CTV News | Top Stories - Breaking News - Top News Headlines
Canadian figure skater Gabrielle Daleman happy with effort at worlds
Gabrielle Daleman of Canada reacts as her scores are posted following her performance in the women's free figure skating final in the Gangneung Ice Arena at the 2018 Winter Olympics in Gangneung, South Korea, Friday, Feb. 23, 2018. THE CANADIAN PRESS/AP /Bernat Armangue
SAITAMA, Japan -- Canada's Gabrielle Daleman finished 11th on Friday at the world figure skating championships.
The 21-year-old from Newmarket, Ont., who has missed time the past two years while dealing with mental-health issues, was proud of her performance.
"The most important thing that I learned this season is that no matter what life throws at me I always rise at the end," she said. "That's exactly what I'm proving here. I had the worst two years of my life and to be here and get a top-12 finish means the world to me."
Daleman won the bronze medal at the 2017 worlds. She is hopeful she is on track to return to her previous form.
"I view this free skate as such a success," said Daleman. "Yes the last half wasn't the best for me. Still, I'm very excited with how I carried the program."
Olympic champion Alina Zagitova of Russia won the gold medal with Elizabet Tursynbaeva of Kazakhstan second and two-time world champion Evgenia Medvedeva of Russia third.
Meanwhile, Kaitlyn Weaver and Andrew Poje of Waterloo, Ont., were fifth after the short dance. Piper Gilles and Paul Poirier of Toronto were eighth, while Laurence Fournier Beaudry and Nikolaj Sorensen of Montreal were 10th.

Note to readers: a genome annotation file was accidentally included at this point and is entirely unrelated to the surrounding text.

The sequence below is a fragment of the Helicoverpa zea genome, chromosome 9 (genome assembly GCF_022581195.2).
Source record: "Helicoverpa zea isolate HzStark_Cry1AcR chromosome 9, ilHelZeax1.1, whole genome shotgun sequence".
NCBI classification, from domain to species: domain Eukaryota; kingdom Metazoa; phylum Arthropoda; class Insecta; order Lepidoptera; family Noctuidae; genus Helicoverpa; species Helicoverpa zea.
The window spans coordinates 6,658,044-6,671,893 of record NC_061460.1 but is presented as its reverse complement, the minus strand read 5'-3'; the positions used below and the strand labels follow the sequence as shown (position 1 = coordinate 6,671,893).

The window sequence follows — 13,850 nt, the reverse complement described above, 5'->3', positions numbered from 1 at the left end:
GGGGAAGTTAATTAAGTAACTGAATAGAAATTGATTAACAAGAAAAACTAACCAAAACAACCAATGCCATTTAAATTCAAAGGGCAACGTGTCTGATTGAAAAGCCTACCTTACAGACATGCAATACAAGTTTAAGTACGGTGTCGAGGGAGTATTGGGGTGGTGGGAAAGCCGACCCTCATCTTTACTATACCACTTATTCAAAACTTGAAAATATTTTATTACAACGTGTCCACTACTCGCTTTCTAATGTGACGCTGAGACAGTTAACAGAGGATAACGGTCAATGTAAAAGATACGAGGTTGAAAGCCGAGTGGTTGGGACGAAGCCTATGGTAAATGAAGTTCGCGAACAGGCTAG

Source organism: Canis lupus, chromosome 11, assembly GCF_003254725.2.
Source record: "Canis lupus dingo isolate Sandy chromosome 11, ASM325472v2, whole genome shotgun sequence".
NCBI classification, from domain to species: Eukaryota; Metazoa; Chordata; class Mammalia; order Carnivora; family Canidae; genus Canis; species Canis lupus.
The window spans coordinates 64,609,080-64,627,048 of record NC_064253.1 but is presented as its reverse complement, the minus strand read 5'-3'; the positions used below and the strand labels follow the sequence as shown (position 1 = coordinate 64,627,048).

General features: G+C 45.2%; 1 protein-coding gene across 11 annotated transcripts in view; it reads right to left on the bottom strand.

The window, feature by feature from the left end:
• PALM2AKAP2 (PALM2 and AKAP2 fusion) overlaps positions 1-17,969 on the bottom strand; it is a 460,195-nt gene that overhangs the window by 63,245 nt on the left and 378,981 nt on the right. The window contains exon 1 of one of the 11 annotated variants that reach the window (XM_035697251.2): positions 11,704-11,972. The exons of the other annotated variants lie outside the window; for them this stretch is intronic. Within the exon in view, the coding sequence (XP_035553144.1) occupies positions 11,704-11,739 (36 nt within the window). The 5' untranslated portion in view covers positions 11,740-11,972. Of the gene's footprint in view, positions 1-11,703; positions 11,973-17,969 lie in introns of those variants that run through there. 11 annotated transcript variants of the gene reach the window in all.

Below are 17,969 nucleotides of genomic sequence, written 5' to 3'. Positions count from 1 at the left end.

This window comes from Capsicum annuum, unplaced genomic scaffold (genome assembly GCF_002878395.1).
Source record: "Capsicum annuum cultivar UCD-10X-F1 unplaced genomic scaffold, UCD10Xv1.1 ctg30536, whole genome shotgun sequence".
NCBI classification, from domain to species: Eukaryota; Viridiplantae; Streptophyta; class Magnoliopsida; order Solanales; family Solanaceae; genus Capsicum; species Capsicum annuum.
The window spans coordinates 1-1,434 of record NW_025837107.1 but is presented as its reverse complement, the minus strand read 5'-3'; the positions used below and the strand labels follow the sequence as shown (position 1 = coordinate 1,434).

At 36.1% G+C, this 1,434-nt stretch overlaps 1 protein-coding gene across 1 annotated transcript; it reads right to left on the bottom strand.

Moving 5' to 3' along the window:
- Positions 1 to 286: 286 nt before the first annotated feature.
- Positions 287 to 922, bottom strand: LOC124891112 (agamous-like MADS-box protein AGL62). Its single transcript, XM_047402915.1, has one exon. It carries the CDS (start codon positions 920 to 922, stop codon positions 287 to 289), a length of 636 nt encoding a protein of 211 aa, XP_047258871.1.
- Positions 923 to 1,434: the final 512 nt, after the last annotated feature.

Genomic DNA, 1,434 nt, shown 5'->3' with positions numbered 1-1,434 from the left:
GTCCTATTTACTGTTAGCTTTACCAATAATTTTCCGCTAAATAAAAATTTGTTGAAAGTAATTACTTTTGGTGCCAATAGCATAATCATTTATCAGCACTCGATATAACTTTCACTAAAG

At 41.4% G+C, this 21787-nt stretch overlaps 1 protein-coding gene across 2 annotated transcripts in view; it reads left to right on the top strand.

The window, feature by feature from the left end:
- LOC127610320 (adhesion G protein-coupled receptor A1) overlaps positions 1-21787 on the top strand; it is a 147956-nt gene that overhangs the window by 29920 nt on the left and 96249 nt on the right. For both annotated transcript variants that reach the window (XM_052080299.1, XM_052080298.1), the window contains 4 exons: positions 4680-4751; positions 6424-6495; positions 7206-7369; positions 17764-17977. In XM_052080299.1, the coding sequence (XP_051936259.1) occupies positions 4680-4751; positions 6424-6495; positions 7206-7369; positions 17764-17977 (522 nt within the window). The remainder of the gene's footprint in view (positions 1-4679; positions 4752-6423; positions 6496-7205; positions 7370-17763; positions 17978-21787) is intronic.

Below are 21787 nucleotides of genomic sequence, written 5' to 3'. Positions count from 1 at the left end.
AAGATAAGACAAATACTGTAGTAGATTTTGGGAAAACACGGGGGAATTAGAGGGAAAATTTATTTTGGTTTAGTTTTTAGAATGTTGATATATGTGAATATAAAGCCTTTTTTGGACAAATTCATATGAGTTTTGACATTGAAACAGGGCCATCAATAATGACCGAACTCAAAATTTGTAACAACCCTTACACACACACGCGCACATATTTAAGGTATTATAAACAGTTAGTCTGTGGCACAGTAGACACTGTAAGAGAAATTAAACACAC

Defending champions Gabriella Papadakis and Guillaume Cizeron of France were first, followed by Victoria Sinitsina and Nikita Katsalapov of Russia second and compatriots Alexandra Stepanova and Ivan Bukin.
"It was a magical experience out there but not perfect," said Weaver. "We had great focus."
Gilles and Poirier made adjustments to their routine for the worlds.
"The changes absolutely paid off," said Gilles. "We received higher levels on the aspects we were working on and that was an accomplishment for us."
Fournier Beaudry and Sorensen had a wardrobe malfunction when the button that holds the strap to Sorensen's pants to his skates broke.
"That's why we train," said Sorensen. "We've done this dance so many times that even with a little thing like that you may not be in the moment as much as you would like to be, but we still did a decent program so we're very happy."
Competition wraps up with the men's free skate and the free dance on Saturday.